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Links are everywhere and extremely valuable. However, the often pose a number of readability, usability, and accessibility issues. How does navigate these waters. 

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Link content

We link to:

  • relevant content on our website before we link to external websites 
  • the actual page with helpful content on external websites – we don’t just link to the home page 
  • the best source of information for you. 

Placement of link text


  • put links directly below the sentence or list they refer to (not in the sentence)
  • don’t use bullet points to format links (unless it is a table of contents)
  • group multiple links from a paragraph of text 
  • never link headings.

We’ve found links in sentences affect comprehension and encourage people to click away before they have read all the context. Separating links from text also means they are easier to select on mobile devices.

For example:

  • The issue of data soveriengty remains a challenge across the globe. In particular, countries with indigenous peoples and a history of colonisation must seek to understand how balance the needs of all peoples. For example, in Aotearoa NZ, we must work toward a model of data sovereignty that address our responsibilities to Te Tiriti o Waitangi. 

    Māori data sovereignty network - Te Mana Raraunga
    Te Tiriti o Waitangi

More information

Maximizing the values of the link: Credibility, readability, connectivity
Experiments in delinkification
The web shatters focus, rewires brains

How we write links 


  • use words only 
  • write descriptive links that tell you what you’ll find when you follow them – we do not use words like 'click here' 
  • don’t use repetitive phrases or words like 'read more about' or 'see' at the start of links 
  • include the name of the website or organisation we're linking to if we think you'll find it useful.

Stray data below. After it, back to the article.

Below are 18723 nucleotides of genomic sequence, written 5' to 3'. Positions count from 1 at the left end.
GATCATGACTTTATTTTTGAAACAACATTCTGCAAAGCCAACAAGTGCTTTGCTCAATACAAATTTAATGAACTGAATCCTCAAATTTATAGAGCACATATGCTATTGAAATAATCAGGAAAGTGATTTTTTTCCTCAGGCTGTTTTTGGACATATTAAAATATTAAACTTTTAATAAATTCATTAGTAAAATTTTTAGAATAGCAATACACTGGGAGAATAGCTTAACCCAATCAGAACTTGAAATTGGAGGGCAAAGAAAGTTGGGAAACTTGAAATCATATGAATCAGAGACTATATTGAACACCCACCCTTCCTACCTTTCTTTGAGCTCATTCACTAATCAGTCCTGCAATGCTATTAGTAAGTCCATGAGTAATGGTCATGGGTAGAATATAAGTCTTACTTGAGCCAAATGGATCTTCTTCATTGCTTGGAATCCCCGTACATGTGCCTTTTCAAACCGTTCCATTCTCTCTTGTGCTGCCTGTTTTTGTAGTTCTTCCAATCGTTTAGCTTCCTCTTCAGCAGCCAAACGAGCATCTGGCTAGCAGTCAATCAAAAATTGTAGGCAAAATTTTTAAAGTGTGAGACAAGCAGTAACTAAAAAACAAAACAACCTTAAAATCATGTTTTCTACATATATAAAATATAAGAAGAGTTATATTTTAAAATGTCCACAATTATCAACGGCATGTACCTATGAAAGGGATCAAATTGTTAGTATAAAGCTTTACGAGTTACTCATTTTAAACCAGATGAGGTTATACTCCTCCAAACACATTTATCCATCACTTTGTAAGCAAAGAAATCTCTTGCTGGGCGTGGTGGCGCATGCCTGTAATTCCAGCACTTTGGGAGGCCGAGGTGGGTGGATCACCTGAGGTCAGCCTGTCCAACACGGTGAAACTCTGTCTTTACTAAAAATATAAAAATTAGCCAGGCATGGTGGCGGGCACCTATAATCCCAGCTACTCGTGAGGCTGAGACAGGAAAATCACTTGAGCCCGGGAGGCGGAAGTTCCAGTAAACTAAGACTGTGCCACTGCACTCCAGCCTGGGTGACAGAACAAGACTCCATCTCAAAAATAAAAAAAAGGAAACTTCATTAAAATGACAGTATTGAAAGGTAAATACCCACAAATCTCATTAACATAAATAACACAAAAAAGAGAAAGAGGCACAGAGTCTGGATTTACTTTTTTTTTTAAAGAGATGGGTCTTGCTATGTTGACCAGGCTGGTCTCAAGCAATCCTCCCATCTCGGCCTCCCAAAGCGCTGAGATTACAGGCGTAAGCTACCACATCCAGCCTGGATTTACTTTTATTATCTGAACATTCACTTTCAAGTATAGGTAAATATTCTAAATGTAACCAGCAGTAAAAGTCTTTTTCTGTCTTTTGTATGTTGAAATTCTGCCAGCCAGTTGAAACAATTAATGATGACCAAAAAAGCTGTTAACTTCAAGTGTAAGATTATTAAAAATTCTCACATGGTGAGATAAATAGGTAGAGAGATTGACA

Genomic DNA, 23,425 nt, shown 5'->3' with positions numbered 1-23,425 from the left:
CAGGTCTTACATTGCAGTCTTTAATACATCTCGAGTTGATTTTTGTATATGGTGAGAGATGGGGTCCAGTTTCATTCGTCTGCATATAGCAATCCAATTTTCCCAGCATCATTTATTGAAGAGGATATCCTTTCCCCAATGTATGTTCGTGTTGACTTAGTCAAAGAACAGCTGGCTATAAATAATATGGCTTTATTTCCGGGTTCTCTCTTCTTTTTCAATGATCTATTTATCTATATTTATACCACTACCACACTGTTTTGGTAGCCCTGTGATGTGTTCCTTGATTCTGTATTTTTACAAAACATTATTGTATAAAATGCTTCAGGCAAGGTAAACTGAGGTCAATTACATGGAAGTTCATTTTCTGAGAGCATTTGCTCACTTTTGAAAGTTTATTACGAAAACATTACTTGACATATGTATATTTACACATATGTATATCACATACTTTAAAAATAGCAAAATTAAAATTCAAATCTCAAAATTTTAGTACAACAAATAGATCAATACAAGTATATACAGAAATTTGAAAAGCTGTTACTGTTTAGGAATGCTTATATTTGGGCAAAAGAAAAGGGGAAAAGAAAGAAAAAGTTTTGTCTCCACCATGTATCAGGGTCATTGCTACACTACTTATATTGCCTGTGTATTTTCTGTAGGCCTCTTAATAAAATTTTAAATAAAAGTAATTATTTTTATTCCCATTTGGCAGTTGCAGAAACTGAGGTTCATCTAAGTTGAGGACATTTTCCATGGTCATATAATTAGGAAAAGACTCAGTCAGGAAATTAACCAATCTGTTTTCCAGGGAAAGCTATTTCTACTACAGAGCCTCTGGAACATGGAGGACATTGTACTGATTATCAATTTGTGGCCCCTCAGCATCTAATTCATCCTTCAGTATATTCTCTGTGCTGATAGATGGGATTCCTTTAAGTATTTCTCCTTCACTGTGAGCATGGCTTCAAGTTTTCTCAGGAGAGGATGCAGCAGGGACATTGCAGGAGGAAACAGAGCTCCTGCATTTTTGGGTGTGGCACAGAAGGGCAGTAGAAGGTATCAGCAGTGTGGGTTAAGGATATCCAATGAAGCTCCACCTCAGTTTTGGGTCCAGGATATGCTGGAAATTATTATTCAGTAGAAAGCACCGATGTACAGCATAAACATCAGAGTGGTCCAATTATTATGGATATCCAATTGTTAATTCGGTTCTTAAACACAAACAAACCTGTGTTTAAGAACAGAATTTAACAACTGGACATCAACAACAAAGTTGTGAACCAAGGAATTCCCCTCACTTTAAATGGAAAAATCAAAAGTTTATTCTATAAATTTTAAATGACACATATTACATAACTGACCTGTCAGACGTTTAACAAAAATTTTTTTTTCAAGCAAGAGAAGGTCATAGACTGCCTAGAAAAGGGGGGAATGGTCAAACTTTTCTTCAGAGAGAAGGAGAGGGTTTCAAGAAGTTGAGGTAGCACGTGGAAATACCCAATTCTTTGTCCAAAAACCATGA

We write our email addresses in full, in lower case, and link the entire address. We avoid linking to personal email addresses - the only exception would be a temporary blog post, but we review these regularly to make sure they remain accurate.  

For example: 

More information 

Writing link text 

Opening links in a new tab or window 

We don't set links to open in a new tab or window. However, there are some exceptions which need to be decided case by case. For example, sometimes forms or images will work better in a new tab so that you can see both the context and the form. 

Using anchor links 

Anchor links are links that take you to a different part of the page you're on, rather than a new page. 

We often break our content up onto multiple pages so each page is focused on completing a single task or answering a single question. 

In some cases, we may also use anchor links for long pages. More and more people are using our site on a mobile device, where very long pages are harder to scan and navigate. In this circumstance, anchor links would help you get to the information you need faster. 

More information 

Anchors OK? 
Anchor links dos and don'ts 

Broken links 

When we find broken links on our site, we try to update them. If we can’t find the new link, we remove the link from the text. 

Linking to documents or files 

When we link to documents or files, we: 

  • use the title of the document to create the link text 
  • include information about the document’s file type and size in square brackets at the end of the link (using KB for kilobyte, MB for megabyte, and GB for gigabyte) 
  • round file sizes to 1 decimal point and use MB (not KB) for anything 1 MB or bigger. 

For example:

Algorithm assessment report - full report [PDF 10.1 MB] 
Algorithm assessment report - one-page summary [PDF 151 KB]

More information 

Guidance on linking to non-HTML files – NZ Government Web Standards

Contact us

If you’d like more information, have a question, or want to provide feedback, email

Content last reviewed 21 October 2020.